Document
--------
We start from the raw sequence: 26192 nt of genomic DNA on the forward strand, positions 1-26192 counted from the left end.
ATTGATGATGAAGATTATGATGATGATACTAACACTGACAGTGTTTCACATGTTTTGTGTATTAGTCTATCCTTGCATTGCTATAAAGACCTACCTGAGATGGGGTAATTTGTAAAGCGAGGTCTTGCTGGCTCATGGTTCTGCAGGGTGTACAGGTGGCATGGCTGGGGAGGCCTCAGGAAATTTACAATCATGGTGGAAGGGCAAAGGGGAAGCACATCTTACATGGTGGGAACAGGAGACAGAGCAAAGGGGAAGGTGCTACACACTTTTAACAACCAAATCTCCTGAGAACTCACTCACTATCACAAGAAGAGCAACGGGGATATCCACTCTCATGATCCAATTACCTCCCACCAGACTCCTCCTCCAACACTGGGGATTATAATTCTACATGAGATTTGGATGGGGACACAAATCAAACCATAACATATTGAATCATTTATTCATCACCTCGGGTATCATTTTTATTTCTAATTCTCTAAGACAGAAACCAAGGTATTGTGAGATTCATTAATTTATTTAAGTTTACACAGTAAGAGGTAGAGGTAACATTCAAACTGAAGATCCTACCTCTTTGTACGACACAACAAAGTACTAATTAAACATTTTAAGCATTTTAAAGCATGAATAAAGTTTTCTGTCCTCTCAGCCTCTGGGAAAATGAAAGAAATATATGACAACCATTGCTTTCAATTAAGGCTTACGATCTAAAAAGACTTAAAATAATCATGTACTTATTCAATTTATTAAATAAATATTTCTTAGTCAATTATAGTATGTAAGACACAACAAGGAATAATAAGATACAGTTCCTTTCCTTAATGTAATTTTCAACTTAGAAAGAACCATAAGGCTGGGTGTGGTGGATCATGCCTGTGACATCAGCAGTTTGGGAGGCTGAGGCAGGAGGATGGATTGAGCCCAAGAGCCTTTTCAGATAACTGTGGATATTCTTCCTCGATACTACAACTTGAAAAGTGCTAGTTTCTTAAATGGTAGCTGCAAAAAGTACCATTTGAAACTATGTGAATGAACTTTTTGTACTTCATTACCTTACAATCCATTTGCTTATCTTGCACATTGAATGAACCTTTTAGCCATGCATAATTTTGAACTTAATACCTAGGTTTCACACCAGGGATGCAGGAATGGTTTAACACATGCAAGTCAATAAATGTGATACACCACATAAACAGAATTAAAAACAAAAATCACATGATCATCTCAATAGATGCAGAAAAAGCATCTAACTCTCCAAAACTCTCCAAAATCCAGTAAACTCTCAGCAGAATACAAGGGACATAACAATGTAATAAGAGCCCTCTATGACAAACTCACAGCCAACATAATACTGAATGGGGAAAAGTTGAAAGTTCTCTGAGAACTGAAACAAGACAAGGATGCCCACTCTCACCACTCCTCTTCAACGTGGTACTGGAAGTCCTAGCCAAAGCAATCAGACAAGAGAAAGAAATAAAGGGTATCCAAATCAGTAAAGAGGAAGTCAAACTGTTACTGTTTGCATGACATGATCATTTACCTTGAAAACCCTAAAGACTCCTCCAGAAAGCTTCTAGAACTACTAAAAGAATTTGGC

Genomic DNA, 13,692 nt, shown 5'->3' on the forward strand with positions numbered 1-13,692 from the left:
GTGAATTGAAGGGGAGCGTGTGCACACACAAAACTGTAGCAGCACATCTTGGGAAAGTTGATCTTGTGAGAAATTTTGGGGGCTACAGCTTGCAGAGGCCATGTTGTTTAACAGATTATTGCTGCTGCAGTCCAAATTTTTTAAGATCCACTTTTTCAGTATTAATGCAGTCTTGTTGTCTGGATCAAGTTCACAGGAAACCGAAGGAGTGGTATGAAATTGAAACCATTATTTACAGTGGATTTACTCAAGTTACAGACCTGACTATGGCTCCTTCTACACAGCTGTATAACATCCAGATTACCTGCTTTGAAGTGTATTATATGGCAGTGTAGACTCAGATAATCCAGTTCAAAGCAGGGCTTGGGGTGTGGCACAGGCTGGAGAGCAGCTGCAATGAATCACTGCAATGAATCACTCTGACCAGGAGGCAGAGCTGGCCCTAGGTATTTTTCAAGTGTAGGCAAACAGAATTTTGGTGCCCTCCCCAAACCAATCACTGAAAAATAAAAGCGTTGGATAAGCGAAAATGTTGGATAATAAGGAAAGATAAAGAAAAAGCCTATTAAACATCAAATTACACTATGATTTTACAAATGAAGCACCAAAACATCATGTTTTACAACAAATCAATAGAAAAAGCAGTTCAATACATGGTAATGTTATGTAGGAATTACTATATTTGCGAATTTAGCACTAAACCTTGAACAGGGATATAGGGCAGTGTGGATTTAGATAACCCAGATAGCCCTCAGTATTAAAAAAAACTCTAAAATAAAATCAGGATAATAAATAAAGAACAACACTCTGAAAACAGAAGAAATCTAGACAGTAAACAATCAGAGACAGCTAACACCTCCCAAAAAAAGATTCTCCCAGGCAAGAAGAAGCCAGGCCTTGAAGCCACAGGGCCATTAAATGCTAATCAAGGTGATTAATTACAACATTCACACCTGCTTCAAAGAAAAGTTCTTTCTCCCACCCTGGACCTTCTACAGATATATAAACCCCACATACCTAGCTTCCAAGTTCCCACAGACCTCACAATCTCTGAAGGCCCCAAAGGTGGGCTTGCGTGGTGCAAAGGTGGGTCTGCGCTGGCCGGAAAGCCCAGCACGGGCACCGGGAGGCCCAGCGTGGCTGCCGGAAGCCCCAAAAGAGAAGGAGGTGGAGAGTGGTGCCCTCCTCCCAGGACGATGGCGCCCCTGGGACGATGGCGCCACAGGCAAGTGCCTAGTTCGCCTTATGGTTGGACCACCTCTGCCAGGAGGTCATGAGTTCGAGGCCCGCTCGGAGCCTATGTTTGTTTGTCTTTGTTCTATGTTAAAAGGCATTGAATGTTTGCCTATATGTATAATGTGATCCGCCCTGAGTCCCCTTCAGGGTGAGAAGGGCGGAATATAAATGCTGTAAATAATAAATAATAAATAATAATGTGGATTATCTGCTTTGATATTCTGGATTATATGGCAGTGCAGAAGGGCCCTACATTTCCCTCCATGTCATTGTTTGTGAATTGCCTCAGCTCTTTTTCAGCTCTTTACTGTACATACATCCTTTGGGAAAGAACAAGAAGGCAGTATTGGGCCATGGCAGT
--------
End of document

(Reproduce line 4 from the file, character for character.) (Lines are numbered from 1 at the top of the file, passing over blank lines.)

GTGAATTGAAGGGGAGCGTGTGCACACACAAAACTGTAGCAGCACATCTTGGGAAAGTTGATCTTGTGAGAAATTTTGGGGGCTACAGCTTGCAGAGGCCATGTTGTTTAACAGATTATTGCTGCTGCAGTCCAAATTTTTTAAGATCCACTTTTTCAGTATTAATGCAGTCTTGTTGTCTGGATCAAGTTCACAGGAAACCGAAGGAGTGGTATGAAATTGAAACCATTATTTACAGTGGATTTACTCAAGTTACAGACCTGACTATGGCTCCTTCTACACAGCTGTATAACATCCAGATTACCTGCTTTGAAGTGTATTATATGGCAGTGTAGACTCAGATAATCCAGTTCAAAGCAGGGCTTGGGGTGTGGCACAGGCTGGAGAGCAGCTGCAATGAATCACTGCAATGAATCACTCTGACCAGGAGGCAGAGCTGGCCCTAGGTATTTTTCAAGTGTAGGCAAACAGAATTTTGGTGCCCTCCCCAAACCAATCACTGAAAAATAAAAGCGTTGGATAAGCGAAAATGTTGGATAATAAGGAAAGATAAAGAAAAAGCCTATTAAACATCAAATTACACTATGATTTTACAAATGAAGCACCAAAACATCATGTTTTACAACAAATCAATAGAAAAAGCAGTTCAATACATGGTAATGTTATGTAGGAATTACTATATTTGCGAATTTAGCACTAAACCTTGAACAGGGATATAGGGCAGTGTGGATTTAGATAACCCAGATAGCCCTCAGTATTAAAAAAAACTCTAAAATAAAATCAGGATAATAAATAAAGAACAACACTCTGAAAACAGAAGAAATCTAGACAGTAAACAATCAGAGACAGCTAACACCTCCCAAAAAAAGATTCTCCCAGGCAAGAAGAAGCCAGGCCTTGAAGCCACAGGGCCATTAAATGCTAATCAAGGTGATTAATTACAACATTCACACCTGCTTCAAAGAAAAGTTCTTTCTCCCACCCTGGACCTTCTACAGATATATAAACCCCACATACCTAGCTTCCAAGTTCCCACAGACCTCACAATCTCTGAAGGCCCCAAAGGTGGGCTTGCGTGGTGCAAAGGTGGGTCTGCGCTGGCCGGAAAGCCCAGCACGGGCACCGGGAGGCCCAGCGTGGCTGCCGGAAGCCCCAAAAGAGAAGGAGGTGGAGAGTGGTGCCCTCCTCCCAGGACGATGGCGCCCCTGGGACGATGGCGCCACAGGCAAGTGCCTAGTTCGCCTTATGGTTGGACCACCTCTGCCAGGAGGTCATGAGTTCGAGGCCCGCTCGGAGCCTATGTTTGTTTGTCTTTGTTCTATGTTAAAAGGCATTGAATGTTTGCCTATATGTATAATGTGATCCGCCCTGAGTCCCCTTCAGGGTGAGAAGGGCGGAATATAAATGCTGTAAATAATAAATAATAAATAATAATGTGGATTATCTGCTTTGATATTCTGGATTATATGGCAGTGCAGAAGGGCCCTACATTTCCCTCCATGTCATTGTTTGTGAATTGCCTCAGCTCTTTTTCAGCTCTTTACTGTACATACATCCTTTGGGAAAGAACAAGAAGGCAGTATTGGGCCATGGCAGT